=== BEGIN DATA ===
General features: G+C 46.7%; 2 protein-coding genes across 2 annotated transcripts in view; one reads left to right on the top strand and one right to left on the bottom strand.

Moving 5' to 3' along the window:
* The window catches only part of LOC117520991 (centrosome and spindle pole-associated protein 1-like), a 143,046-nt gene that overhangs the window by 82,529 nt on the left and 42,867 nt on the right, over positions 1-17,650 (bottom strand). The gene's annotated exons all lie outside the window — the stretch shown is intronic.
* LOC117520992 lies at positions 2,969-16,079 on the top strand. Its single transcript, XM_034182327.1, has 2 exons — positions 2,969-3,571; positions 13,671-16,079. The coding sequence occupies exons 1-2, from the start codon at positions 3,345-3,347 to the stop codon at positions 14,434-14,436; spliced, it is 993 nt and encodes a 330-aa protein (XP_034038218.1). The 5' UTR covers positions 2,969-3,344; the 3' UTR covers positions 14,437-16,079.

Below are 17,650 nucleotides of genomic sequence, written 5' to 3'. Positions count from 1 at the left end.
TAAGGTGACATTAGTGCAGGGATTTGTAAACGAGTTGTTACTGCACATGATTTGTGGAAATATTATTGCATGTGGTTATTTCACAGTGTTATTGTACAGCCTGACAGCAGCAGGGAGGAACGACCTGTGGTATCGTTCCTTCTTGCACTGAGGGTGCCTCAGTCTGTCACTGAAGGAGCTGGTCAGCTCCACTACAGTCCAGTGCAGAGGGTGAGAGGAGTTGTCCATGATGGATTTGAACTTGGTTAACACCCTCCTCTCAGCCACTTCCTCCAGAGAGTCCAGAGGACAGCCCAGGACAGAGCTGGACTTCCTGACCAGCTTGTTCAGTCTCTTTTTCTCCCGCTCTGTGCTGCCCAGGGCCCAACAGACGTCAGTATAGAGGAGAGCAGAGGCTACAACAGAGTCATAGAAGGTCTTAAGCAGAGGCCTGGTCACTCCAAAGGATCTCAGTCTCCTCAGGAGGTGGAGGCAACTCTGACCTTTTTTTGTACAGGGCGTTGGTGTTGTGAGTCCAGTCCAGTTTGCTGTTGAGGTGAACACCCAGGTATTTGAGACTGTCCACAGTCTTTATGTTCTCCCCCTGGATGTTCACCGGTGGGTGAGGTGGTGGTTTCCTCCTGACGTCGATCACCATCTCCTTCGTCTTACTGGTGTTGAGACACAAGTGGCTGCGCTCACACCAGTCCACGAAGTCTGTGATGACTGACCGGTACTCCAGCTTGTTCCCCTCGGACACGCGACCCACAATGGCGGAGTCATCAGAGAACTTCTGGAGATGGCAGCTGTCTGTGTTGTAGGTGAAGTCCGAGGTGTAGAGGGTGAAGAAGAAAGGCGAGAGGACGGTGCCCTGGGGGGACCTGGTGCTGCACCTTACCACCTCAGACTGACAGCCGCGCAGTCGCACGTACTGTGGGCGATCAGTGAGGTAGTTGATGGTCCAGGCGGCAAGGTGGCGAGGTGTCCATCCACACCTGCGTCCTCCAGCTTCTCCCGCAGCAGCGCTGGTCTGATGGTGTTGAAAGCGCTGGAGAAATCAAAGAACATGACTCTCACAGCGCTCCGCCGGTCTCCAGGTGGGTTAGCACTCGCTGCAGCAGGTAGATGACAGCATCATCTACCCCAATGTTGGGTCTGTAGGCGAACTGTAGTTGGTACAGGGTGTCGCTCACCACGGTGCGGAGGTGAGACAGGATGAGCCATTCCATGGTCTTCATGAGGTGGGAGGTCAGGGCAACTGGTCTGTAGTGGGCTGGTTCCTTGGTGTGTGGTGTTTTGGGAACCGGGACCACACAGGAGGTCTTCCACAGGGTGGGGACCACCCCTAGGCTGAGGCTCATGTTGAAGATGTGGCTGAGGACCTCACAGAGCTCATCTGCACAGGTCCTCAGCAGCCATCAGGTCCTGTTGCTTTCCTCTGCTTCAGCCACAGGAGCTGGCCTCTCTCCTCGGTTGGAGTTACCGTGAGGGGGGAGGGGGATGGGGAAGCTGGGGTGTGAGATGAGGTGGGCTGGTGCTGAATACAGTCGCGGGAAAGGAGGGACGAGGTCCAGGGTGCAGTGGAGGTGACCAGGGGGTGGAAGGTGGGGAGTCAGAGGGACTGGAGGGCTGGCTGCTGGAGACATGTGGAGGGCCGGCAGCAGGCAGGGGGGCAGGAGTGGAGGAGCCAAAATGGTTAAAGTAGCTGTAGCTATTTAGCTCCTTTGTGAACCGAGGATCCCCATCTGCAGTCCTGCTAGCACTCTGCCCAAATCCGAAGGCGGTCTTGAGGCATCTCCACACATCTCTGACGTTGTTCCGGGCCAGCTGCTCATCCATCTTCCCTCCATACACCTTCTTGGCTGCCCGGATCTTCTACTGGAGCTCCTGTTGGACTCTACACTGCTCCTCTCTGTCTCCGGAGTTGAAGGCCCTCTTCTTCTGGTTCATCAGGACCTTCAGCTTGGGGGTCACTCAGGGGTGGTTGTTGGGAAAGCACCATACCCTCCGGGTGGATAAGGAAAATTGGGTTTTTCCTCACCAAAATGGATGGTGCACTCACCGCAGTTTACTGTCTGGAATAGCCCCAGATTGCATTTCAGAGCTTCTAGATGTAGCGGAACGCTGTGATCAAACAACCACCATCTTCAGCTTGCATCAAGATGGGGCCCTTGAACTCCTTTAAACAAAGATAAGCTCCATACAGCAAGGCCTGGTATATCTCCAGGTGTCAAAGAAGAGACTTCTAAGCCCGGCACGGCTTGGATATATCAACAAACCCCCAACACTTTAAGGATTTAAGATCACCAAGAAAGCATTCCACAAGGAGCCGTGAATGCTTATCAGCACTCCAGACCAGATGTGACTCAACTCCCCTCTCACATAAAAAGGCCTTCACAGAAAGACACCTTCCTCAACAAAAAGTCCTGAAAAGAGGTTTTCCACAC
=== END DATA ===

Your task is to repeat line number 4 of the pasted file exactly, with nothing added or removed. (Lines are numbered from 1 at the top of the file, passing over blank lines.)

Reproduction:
* LOC117520992 lies at positions 2,969-16,079 on the top strand. Its single transcript, XM_034182327.1, has 2 exons — positions 2,969-3,571; positions 13,671-16,079. The coding sequence occupies exons 1-2, from the start codon at positions 3,345-3,347 to the stop codon at positions 14,434-14,436; spliced, it is 993 nt and encodes a 330-aa protein (XP_034038218.1). The 5' UTR covers positions 2,969-3,344; the 3' UTR covers positions 14,437-16,079.